'HERE' by Ho Tzu Nyen

The suspicious eyes of a wrinkled, weathered skinned man, He Zhi Yuan, follows a trail of cracks on the ceiling until it reaches the TV wires. With a nasty boom, the TV set is turned on, displaying images of a coup in Thailand. The images seem to utter something to his mind - a virtual time bomb. This cuts to him delivering a tight slap over his wife's face for turning on the TV set. All these happen in a setting that seems a little too spartan, stylised to be real and gritty. But one the other hand, the unnerving silence also gets you under your skin.
HERE's breakthrough as a film on mental illness is in the way it uses form more than content to delivers its intended effect on the audience. Unlike other 'mental' films like 'A Beautiful Mind' where we are witnessing a disorder, here, we partake in it and go through a parallel journey with the patients. So there are no freak show. We see shades of their disorders surfacing in the interviews that they grant the camera, but never in-your-face. You almost view the subjects through clinical glasses, which allows us to understand their conditions more clearly rather cloud our notions with a dozen other cultural, social or even supernatural overtones.
In the fictitious Island Hospital (for mental patients), patients consent to be put through an experimental cure. In this, they are asked to re-enact moments of distress from their own lives. These acts are filmed and then being watched in a screening later. The cure rides on the mechanics of introspection, provided if you are not too adamant or self-righteous. So while viewing the antics of these patients, you are also led to ponder about the power of film and its ability to 'mirror' off things you may fail to see. For a filmmaker whose films often play around with form, this stays in line with his usually surprising repertoire.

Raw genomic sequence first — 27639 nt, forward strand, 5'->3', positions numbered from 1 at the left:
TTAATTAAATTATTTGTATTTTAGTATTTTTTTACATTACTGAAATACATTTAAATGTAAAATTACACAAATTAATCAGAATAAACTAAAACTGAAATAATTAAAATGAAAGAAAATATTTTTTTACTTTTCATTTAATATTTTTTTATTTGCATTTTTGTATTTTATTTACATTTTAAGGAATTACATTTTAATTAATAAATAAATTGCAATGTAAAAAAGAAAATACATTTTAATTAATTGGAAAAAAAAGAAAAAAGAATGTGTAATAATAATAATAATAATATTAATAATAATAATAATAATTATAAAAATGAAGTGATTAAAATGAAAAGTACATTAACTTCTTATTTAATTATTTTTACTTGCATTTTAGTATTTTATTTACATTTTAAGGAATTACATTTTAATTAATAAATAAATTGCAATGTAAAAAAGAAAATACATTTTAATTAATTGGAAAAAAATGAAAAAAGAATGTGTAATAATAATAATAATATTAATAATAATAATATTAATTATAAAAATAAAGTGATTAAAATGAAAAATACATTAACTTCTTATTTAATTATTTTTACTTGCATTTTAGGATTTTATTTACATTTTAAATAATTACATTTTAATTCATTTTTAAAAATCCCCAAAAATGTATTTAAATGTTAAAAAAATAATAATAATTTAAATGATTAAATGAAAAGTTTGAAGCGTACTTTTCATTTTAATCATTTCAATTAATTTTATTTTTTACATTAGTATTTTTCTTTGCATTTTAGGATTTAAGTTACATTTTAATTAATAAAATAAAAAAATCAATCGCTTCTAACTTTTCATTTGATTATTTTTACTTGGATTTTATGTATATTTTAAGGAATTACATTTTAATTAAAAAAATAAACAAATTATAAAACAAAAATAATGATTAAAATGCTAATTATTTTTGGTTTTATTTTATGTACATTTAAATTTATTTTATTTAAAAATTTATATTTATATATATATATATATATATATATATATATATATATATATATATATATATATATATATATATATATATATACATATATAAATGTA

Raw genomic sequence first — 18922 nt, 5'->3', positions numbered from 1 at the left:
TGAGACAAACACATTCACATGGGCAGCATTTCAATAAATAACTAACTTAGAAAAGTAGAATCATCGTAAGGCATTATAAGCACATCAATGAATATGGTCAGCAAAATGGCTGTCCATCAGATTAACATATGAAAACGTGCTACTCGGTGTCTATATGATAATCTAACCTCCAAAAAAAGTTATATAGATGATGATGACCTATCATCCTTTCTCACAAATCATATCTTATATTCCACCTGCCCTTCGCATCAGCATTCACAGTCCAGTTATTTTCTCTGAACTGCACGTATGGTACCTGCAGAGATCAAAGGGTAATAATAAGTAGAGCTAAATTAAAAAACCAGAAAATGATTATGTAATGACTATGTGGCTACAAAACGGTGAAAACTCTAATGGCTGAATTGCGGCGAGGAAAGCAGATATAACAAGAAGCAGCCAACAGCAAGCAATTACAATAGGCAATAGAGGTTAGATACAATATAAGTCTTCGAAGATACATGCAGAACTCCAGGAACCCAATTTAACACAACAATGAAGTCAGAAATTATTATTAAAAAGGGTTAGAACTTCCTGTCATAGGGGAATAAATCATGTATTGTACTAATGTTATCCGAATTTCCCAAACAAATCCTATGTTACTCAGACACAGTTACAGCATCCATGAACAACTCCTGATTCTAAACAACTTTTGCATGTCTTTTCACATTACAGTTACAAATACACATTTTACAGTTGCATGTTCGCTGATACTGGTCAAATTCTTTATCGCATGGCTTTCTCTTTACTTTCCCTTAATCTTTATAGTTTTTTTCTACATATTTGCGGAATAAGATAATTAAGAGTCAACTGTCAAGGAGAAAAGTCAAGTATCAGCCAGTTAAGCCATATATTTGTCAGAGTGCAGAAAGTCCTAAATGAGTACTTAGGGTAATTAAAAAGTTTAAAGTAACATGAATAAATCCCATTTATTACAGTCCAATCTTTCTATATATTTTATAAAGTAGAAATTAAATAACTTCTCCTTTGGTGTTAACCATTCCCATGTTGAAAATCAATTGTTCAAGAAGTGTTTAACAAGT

The reinventing of form also extends to the way characters are introduced. Characters speak individually to the camera, which represents the point of view of a filmmaker who has sought out to document the experiences of these patients. The dialogue between the camera and the characters also has some variation among certain characters created a rich social texture. For He Zhi Yuan (the man who hit his wife), he has speech problems and communicates through transcripting his thoughts onto a scrap book. There are also the Nepali speaking Valentino and the auntie who rants in Mandarin in the video. The effect of all these makes the film an experiential journey that brings the viewer closer to the patient. We are also not brought too close in a way that would put us out of perspective. There is no excessive drama. Neither is there an attempt to put the mental problems in a social-cultural context. In short, it is clinical.
However, the film does not leave you with just a laboratory view of an issue. There is actually a sentimental tenor to it towards the end. Add that to an overrding atmosphere that haunts you even after you leave the cinema and face your own walls at home. I attribute this to the matrimony its characters, its location and its aural qualities. In fact, the building (where Island Hospital stands) is like another character itself, lurking in our sub-consciousness as we watch the film. Its weather-beaten, grimy walls reverbrating with the melancholic (almost foresaken) tunes of the Chinese song (about being lost) moves me as much as it chills me. If there was a defining shot of the film, it would how the camera tracks across the Renoir painting of a party as that Chinese song drifts on. A forsaken painting of an occasion of merry-making. A song of misdirection over an image of party guests dressed to their nines.

I would not say I am left with answers to the issues presented in the film. Instead, it has opened up far more questions than it can answer - not that the film aims to answer them. But it is easy to see that had the questions been answered, we would have left the film without a whiff of its haunting spirit.

p.s. If I am not wrong, Ho Tzu Nyen's Chinese name in Hanyu Pinyin should be He Zhi Yuan, the name of the man who strangled his wife.

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